From my journal:
Malibu Beach Inn, Saturday, April 20, 1996
I am perfectly content for minutes at a time here. I sit in a shaded corner of our balcony and watch the sea break around rocks and darken the sand below me and am perfectly content.
I hear the clink of cups from the patio below and think I would be even more perfectly content if I had a cup of English Breakfast tea, hot but not scalding, not too strong, with a little bit of honey. So I go out the front door, which opens onto a view of cars speeding along Pacific Coast Highway and hills yellow-green with mustard, and down the stairs almost immediately to my right, which lead directly to the various bakery goods and beverages of the continental breakfast, available until eleven a.m. I feel a great fondness for this food because it is included in the price of the room (which my mother-in-law is paying), thereby alleviating some of my guilt at being here, at such an expensive hotel in such a beautiful place.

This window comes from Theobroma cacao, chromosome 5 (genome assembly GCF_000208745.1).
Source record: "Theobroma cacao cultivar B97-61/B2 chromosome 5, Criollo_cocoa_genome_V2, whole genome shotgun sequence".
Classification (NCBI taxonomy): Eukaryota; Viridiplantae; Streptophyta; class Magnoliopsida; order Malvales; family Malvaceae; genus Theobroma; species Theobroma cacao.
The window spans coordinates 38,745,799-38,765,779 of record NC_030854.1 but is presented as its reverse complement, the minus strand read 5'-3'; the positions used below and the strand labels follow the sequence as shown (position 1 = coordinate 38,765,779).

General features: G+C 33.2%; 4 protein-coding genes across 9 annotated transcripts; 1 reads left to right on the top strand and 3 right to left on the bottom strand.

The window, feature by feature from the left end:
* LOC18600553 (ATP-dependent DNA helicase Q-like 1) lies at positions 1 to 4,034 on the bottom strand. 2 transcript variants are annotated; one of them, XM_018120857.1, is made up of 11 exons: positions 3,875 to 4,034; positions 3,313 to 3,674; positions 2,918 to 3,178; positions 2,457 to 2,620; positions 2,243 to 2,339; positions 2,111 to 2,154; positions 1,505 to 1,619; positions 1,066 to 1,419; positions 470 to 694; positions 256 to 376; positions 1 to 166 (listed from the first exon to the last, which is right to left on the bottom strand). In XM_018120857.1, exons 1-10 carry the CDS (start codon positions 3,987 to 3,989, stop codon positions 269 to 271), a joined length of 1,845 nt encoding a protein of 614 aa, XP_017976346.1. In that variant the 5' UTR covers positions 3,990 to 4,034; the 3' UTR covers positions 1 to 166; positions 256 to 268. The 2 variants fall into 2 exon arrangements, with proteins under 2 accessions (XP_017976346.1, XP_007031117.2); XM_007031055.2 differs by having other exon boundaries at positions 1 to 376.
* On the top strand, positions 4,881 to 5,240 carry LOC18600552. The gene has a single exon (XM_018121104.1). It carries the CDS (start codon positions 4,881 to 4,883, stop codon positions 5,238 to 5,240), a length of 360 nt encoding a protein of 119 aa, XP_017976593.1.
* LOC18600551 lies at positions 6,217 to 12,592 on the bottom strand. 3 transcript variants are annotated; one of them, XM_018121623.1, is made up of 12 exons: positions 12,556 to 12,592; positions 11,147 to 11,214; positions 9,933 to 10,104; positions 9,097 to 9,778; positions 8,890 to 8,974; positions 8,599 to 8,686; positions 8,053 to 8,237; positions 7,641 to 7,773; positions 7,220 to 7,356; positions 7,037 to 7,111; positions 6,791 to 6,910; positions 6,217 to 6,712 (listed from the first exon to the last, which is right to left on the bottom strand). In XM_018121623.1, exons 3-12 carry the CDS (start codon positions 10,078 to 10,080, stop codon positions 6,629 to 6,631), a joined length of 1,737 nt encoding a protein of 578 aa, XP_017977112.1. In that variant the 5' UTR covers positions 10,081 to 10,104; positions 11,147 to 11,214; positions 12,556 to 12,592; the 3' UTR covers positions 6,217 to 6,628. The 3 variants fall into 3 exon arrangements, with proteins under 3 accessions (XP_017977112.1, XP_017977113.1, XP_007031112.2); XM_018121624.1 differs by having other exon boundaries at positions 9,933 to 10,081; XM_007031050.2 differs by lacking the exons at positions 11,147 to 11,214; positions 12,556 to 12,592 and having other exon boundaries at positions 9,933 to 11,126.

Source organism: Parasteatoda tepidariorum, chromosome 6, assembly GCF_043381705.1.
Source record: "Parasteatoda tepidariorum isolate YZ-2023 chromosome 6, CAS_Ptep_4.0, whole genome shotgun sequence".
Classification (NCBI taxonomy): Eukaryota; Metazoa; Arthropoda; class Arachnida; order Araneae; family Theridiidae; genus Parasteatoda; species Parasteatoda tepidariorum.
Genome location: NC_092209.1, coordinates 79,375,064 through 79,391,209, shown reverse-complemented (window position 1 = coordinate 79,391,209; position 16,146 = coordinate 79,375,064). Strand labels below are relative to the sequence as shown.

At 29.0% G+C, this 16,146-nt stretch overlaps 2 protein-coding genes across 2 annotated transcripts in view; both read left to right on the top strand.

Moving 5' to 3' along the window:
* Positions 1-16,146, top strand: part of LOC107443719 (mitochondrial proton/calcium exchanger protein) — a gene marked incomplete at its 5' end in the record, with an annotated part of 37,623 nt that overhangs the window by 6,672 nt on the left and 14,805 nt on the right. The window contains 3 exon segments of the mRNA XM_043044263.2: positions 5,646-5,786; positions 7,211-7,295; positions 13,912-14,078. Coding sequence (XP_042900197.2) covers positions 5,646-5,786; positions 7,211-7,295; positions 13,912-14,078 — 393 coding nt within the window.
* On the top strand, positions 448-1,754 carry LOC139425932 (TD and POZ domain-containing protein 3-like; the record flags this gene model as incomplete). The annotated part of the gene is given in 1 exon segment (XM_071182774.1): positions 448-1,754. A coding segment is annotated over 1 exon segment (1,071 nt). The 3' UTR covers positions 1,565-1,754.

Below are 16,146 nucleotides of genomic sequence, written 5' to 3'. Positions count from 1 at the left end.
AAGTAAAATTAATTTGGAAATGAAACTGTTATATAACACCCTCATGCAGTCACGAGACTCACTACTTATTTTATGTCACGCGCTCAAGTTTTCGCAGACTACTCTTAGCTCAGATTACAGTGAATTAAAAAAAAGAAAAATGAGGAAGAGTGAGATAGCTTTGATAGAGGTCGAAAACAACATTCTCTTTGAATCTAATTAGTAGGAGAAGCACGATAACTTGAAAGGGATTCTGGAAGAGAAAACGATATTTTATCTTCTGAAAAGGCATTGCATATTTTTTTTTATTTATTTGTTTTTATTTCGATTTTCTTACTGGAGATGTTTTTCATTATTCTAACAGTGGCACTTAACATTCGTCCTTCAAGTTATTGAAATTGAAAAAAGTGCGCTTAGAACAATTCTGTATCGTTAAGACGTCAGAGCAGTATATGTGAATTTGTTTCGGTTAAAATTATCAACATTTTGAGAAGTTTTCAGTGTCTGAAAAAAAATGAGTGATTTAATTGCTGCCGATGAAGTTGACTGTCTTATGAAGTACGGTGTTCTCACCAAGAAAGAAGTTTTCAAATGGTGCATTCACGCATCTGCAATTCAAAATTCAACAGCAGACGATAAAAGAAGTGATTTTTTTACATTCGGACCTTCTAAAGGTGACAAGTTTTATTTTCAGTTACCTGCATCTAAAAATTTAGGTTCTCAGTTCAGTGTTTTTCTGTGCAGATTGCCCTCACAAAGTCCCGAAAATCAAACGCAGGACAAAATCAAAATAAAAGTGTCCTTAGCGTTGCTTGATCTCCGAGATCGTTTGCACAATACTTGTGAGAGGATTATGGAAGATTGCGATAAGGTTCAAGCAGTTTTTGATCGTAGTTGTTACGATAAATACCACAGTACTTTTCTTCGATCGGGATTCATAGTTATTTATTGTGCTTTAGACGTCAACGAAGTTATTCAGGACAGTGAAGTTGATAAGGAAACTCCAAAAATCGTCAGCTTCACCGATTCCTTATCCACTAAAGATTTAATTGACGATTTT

I make myself a cup of tea, hot but not scalding, not too strong, with a little bit of honey and bring it back upstairs.
Now I sit in a shaded corner of our balcony with my cup of tea and am perfectly content. There are flickering highlights on the rumpled surface of the blue-green sea and an array of scattered fishing boats and even, closer, a couple of people in kayaks. The tide is up but there is still a belt of empty sand between it and the crescent of beach houses.
My [first] husband comes out on the balcony in sweatpants, barefoot. “We have the only rocks,” he says. “They’re the only rocks up or down the beach.” I hadn’t noticed. “The rocks give more visual interest to the waves and the moss gives more visual interest to the rocks. Aren’t you cold?” He goes inside.
The sun is higher and the shade in my corner deeper. Maybe I am a little chilly. Maybe I would be even more perfectly content with a sweater. And now, because I have been writing, my tea is chilly too.
Why doesn’t joy last? Is it because things change–the sun moves, lowering the temperature and cooling the tea? Is it because perfection doesn’t last?
Or is it (at least partly) because some perfect things don’t change for long periods: the sky remains blue, the sea keeps swaying back and forth, in and out? We need perfect weather plus a cup of tea, a perfect scene plus (eventually) people paddling a kayak into it. If nothing happens, do we get bored with perfection? Is it our attention span that doesn’t last?